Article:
Tales of Vesperia is quite odd in comparison to your average JRPG as there isn’t really a definitive antagonist or ultimate task for the majority of the game. More often than not you are completing various sub-objectives that can apply to the overarching quest, but it really feels more like you’re helping out your companions more than just simply tracking down the “big baddie” themselves. To some this might lend to the feeling that you’re getting nowhere, but it actually puts a bigger emphasis on building your party members up in the process. Overall, I found myself enjoying the more non-traditional direction of the story because it meant that Yuri and his cohorts were almost always the focal point rather than the gang mindlessly chasing after the “ultimate being”.
Easily the most interesting part of Vesperia is its unique combat system which is, in typical Tales fashion, an iteration upon the The Linear Motion Battle System (LMBS) that has served as the series’ battle system backbone since the very beginning. It is an action combat system that is executed on a two-dimensional plane, where you attack and perform various other maneuvers in hopes of defending against – and outsmarting – your opponents. In many ways it feels like a traditional 2D fighting game, but with multiple party members AND monsters capable of being on-screen at once rather than it being a classic 1v1 matchup. While the majority of your skillset must be used from the two-dimensional perspective, the free-run feature allows you to momentarily break through those confines and run around a three-dimensional battlefield in order to move your character into more advantageous positions.
In Vesperia, there are multiple tiers of artes (aka. abilities) which can be chained together for serious damage. Artes can be learned a number of ways: through natural progression of content, after using other artes a certain number of times, and as rewards from side quests. The game’s overlimit gauge serves as a means to further bolster your artes, and can temporarily grant your character access to even more powerful attacks and the ability to chain all sorts of artes together sans their standard prerequisites, among some other extremely useful perks. Bosses can also make use of their own overlimit gauge, adding an additional sense of danger to upper echelon encounters. Using your offensive abilities in combination with an intelligent defense is key to victory. Yes, you must be prepared to play on the defense at times too, as the tail end of combos can often leave you vulnerable to enemy attacks for a short period of time and can easily spell death at times on the higher difficulties.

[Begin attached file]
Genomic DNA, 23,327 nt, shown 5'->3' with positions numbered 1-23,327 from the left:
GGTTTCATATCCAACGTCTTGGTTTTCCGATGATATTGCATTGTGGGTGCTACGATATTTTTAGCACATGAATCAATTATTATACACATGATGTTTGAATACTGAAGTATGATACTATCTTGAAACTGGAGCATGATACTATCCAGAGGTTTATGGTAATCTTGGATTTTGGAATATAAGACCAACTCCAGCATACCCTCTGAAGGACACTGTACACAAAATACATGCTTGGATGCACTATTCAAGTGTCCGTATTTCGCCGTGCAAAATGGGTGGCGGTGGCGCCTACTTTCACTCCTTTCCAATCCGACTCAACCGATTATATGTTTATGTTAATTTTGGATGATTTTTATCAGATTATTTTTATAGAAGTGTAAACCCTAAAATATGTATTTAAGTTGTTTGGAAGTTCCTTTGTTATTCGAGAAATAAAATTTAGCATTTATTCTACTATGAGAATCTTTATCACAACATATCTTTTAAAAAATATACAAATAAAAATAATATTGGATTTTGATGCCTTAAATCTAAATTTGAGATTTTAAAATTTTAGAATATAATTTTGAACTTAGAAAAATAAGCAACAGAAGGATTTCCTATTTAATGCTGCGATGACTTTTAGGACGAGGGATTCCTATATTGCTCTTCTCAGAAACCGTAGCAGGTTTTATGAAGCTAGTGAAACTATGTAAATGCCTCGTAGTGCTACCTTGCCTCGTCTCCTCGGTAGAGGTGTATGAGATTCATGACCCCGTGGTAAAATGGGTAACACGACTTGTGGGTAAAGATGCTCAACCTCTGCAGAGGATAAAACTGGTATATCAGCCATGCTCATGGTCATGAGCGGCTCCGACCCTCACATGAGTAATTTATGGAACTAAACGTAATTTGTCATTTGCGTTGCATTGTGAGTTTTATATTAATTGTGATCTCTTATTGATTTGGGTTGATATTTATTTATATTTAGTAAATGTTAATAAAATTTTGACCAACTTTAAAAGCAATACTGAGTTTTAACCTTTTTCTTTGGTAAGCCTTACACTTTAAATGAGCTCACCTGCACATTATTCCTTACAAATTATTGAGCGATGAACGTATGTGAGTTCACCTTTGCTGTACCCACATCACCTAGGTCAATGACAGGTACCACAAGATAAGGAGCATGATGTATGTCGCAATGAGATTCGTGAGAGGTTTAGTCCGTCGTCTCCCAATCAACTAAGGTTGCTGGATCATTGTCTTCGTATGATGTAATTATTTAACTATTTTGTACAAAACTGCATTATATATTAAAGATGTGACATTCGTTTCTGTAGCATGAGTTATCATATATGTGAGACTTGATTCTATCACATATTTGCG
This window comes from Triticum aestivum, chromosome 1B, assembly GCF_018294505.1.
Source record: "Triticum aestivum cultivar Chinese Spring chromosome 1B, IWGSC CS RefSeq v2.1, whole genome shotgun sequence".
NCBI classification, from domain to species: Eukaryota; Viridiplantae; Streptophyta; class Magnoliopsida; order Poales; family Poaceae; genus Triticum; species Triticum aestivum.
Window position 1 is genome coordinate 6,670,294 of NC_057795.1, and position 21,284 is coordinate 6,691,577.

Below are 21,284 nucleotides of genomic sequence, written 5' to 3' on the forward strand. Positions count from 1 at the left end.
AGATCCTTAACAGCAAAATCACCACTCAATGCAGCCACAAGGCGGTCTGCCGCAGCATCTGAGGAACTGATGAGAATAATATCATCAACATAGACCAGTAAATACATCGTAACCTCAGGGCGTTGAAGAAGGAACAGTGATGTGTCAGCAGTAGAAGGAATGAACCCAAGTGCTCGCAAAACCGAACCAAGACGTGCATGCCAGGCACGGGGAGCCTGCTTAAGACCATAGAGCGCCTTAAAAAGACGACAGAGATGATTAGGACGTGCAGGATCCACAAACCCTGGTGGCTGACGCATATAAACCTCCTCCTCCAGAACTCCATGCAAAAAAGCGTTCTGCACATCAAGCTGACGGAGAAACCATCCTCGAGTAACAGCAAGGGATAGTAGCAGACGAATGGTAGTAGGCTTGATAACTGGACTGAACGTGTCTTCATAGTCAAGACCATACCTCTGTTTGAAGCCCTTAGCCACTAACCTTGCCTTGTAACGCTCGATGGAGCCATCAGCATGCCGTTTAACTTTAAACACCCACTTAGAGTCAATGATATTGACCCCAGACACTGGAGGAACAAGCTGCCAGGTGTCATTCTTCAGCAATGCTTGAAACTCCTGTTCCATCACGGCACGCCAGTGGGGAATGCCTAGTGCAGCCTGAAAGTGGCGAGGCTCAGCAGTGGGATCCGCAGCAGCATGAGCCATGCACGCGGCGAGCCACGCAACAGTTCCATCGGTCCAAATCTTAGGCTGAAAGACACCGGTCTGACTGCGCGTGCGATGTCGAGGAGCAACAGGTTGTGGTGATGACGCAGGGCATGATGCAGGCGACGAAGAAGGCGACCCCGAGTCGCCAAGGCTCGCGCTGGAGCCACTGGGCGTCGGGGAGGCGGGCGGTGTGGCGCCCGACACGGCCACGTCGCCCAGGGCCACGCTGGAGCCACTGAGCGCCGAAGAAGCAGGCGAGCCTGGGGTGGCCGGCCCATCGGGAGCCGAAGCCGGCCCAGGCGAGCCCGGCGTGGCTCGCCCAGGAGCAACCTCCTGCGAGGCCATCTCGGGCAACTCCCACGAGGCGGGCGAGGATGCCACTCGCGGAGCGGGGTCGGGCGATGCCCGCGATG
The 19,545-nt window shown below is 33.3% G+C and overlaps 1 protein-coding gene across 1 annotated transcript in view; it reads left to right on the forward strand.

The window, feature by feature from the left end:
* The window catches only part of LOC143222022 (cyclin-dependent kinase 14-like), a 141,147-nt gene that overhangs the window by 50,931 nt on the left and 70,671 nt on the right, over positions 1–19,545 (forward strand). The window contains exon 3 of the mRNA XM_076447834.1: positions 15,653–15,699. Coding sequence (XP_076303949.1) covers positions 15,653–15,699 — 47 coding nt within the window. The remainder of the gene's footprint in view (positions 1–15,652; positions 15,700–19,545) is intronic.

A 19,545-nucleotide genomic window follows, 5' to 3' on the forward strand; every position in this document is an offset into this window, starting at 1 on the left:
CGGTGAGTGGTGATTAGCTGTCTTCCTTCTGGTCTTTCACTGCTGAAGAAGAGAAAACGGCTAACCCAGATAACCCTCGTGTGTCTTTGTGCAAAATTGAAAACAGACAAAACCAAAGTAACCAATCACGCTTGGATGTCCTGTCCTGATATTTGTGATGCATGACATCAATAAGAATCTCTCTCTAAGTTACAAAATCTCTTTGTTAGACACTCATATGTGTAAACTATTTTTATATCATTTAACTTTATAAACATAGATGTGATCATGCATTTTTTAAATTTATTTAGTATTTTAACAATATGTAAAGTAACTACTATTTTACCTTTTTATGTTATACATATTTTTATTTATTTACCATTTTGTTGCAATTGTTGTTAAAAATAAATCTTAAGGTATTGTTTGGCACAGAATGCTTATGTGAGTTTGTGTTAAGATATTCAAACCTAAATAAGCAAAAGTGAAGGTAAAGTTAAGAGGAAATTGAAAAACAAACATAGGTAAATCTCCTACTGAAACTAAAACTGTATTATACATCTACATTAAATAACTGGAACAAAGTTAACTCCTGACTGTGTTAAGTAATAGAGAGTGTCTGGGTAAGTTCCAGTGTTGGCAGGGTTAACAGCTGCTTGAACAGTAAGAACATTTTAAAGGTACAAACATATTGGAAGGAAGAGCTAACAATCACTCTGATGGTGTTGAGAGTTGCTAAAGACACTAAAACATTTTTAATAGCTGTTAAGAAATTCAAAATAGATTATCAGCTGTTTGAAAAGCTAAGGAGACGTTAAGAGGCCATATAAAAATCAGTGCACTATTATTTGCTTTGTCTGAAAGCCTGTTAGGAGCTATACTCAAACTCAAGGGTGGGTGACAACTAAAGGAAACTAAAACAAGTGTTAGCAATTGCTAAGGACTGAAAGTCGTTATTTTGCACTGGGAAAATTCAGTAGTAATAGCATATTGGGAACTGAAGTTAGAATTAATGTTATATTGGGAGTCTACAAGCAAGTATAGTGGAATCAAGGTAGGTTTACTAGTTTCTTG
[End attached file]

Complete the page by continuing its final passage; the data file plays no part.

Up to three other party members can join the fray, but you are only able to control one of them at a time. The AI-controlled characters will act based on sets of strategies that you can customize, and functions on a basic level similarly to the gambit system in Final Fantasy XII. Strategies and active characters can even be changed during battle, though the latter won’t be available until later on in your adventure. Simply put, Vesperia’s combat is fast-paced and consistently thrilling throughout your journey.